By Delegate Rob Krupicka, Alexandria (File photo)
To the editor:
I’ve been a lifelong Democrat. I am a Democrat because of my values, not the other way around. So my values have to come first in Alexandria’s mayoral race.
Folks know schools and education are my top priority. We have a growing student population as more families choose our improving public schools. Mayor Bill Euille has been rock solid in his support for funding to build new schools, to fund teacher raises and is proposing to expand pre-K services so more kids are ready to learn when they get to kindergarten.
Vice Mayor Allison Silberberg supported a lower amount of school construction funding than any of her colleagues on city council and has shown little real interest or made any effort related to our schools. The quality of life and future of any city starts with its schools and families. Euille gets that.
I care about the diversity of our city and I know we have to provide housing for people of all income levels. My doughnut shop pays a living wage, but in our region, my employees and many like them struggle to find housing. I want a mayor that will support affordable housing and the hard choices that go with it. Euille is steadfast on affordable housing. Silberberg has repeatedly voted against opportunities for the preservation or addition of affordable housing — she only supports it when it is easy to do. Leadership isn’t about doing what is easy.
A vibrant city must adapt to changes and support everybody. Alexandria has an aging population and has adopted a strategic plan to address senior issues. While Euille worked to bring a new home for people with Alzheimer’s to the city, Silberberg voted “No,” saying the architecture of the building was more important than the people it served.
It is always easy to find an excuse to vote “No.” Doing the work to vote “Yes” takes work, effort and consensus building. In this case, voting “no” means you think families stricken with Alzheimer’s should have to go outside the city for services. That isn’t the kind of city I want to live in.
The environment has always been a key issue for me. The mayor has helped transform Alexandria into a green building leader and has led the fight on climate change as well as efforts to acquire new parks. By contrast, Silberberg tried to defund both Capital Bikeshare and Alexandria’s popular composting program. She also has voted against plans to create new parks. I want our city to lead on the environment, not move backwards.
Euille supports our need to have alternatives to Comcast in Alexandria. Citizens and businesses regularly decry the bad service from the cable provider. Yet, when presented with a city initiative to push for alternatives to Comcast, Silberberg’s reaction was that Comcast was just fine and that we didn’t need alternatives.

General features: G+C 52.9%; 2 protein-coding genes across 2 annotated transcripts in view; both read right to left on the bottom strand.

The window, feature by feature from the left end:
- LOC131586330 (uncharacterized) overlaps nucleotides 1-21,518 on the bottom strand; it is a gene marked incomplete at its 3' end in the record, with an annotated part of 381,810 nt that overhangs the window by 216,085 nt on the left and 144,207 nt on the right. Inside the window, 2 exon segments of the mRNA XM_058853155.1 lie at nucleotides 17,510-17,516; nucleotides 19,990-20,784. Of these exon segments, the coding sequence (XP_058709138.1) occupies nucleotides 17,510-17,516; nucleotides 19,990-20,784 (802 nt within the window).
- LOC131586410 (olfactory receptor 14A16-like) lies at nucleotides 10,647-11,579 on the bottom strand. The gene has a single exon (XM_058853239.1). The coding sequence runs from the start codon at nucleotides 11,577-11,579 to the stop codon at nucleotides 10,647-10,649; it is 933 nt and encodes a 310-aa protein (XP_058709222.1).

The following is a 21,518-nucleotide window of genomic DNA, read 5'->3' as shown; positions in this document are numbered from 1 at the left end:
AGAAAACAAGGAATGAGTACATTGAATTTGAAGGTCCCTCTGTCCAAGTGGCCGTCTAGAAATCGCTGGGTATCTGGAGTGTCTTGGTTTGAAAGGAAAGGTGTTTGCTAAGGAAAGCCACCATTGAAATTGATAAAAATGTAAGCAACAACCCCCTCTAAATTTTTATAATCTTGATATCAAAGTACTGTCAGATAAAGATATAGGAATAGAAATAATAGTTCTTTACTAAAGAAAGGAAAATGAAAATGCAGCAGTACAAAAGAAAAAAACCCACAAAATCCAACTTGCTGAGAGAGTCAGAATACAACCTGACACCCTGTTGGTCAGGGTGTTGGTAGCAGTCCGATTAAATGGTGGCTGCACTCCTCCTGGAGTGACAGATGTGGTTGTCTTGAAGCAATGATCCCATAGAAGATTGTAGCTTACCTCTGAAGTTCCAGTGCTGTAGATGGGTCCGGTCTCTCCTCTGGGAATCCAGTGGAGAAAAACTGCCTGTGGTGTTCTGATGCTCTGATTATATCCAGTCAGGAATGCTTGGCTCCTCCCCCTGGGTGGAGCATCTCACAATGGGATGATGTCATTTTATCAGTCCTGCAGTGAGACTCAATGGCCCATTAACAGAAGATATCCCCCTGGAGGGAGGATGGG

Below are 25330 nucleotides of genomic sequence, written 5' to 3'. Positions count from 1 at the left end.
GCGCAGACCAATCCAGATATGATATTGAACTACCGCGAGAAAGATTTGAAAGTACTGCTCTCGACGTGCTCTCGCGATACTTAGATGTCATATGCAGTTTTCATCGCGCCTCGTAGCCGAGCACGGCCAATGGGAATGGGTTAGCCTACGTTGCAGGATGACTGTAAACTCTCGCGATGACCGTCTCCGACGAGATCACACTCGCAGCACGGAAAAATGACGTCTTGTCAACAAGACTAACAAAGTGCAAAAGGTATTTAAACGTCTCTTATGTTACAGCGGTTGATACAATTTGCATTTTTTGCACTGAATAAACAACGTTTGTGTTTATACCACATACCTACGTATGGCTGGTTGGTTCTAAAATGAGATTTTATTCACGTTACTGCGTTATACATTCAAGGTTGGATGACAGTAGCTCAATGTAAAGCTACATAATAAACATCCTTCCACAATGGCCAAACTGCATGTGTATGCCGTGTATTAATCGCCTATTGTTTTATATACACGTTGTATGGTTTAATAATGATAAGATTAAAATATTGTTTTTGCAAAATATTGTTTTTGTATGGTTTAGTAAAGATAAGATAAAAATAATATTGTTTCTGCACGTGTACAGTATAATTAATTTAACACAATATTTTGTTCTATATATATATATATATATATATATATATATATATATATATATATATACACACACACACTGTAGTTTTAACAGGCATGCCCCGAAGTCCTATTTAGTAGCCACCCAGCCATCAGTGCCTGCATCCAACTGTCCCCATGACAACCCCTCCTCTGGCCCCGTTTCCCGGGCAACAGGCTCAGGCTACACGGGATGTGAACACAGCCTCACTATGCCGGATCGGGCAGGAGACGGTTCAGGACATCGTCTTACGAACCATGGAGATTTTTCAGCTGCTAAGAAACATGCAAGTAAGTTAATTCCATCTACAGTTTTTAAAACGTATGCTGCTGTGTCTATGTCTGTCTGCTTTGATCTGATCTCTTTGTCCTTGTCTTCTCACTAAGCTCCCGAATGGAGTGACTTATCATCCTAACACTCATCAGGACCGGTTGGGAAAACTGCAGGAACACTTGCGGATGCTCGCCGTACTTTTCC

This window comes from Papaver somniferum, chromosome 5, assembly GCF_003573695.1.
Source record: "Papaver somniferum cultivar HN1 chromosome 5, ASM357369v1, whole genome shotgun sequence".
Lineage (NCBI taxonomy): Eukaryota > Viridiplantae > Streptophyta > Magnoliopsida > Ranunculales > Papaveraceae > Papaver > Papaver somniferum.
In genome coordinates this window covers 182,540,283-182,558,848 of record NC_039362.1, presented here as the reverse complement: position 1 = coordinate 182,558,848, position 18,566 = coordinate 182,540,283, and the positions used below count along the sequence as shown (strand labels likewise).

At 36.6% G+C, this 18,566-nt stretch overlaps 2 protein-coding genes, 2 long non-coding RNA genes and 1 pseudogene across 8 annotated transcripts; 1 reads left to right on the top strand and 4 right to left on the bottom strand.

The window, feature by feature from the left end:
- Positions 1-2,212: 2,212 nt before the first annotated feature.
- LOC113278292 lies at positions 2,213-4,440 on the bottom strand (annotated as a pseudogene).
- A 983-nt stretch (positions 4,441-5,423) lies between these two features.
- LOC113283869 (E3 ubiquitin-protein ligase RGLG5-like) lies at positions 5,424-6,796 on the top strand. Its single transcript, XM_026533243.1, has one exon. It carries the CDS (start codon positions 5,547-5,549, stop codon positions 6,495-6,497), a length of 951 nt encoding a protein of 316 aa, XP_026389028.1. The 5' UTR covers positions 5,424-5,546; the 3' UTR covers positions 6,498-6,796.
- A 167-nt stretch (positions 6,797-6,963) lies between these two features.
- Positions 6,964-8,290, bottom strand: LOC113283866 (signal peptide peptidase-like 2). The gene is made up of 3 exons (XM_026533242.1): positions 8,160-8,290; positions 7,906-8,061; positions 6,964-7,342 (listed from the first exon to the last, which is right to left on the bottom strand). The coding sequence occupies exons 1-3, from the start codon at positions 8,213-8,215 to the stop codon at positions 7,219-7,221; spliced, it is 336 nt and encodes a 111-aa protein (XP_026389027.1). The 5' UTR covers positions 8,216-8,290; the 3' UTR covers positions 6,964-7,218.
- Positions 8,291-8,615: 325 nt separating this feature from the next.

For Alexandria to thrive, we need to compete for commercial tenants. They bring in money and put less strain on homeowner taxes. Euille has helped bring new commercial tenants to Alexandria and has worked to keep our local economy stable, even during tough times. With a weak world economy, Alexandria needs to send a clear message that it will work to attract business to help offset residential taxes. Silberberg has not shown that leadership. I know
Euille will do the proactive work that is needed.
The mayor, with his accounting background, keeps a close eye on the city’s budget. I worry when Silberberg repeatedly says things that demonstrate a lack of understanding about how the city budget works. I also worry that her budget rhetoric implies we should significantly reduce our city infrastructure plans to fix aging sewers, roads and forgo the work necessary to make school classrooms less crowded.
We are an old city. Ignoring our infrastructure needs is foolish and will only cost us more in the future. The fact that she has used factually inaccurate numbers in candidate surveys during this campaign also concerns me. We need a mayor that knows how our city’s bond rating and budget works.
Small businesses give our city much of its unique character. Euille has first-hand small business experience and has worked to streamline permitting and process. The vice mayor, despite many platitudes, has done nothing to improve small business life in the city.
I believe in good government. The mayor has a long list of accomplishments. He works with others, consults with different sides of issues and finds solutions. Silberberg can’t point to any significant achievements in that regard. She votes “no” and has gotten far politically for doing it. But “no” is a lazy way to govern. The politics of “no” is hanging up the U.S. Congress right now. I don’t want it to stagnate our local government as well. Real governing, the kind of good government for which Alexandria is famous, requires problem solving and collaboration, not excuses.
I generally like the concept of “new ideas” in politics, but not all ideas are good ones. Alexandria would be a very different place if Silberberg’s “no” votes won the day. We’d have less diversity, less successful small businesses, fewer parks, more crowded classrooms, less funding for basic infrastructure and would abandon our environmental work. Under Euille’s leadership, Alexandria has survived economic downturns and won countless accolades as a great place to live, with low crime, wonderful arts, improving schools, increased parkland and more.
I won’t compromise my values in this upcoming mayoral election. For any political party to stay healthy, its values have come first, not the organization. My values are not platitudes or empty promises. They are things I’ve worked on for my entire public career. There is only one candidate in this race that represents those values. I’m writing in Bill Euille for mayor.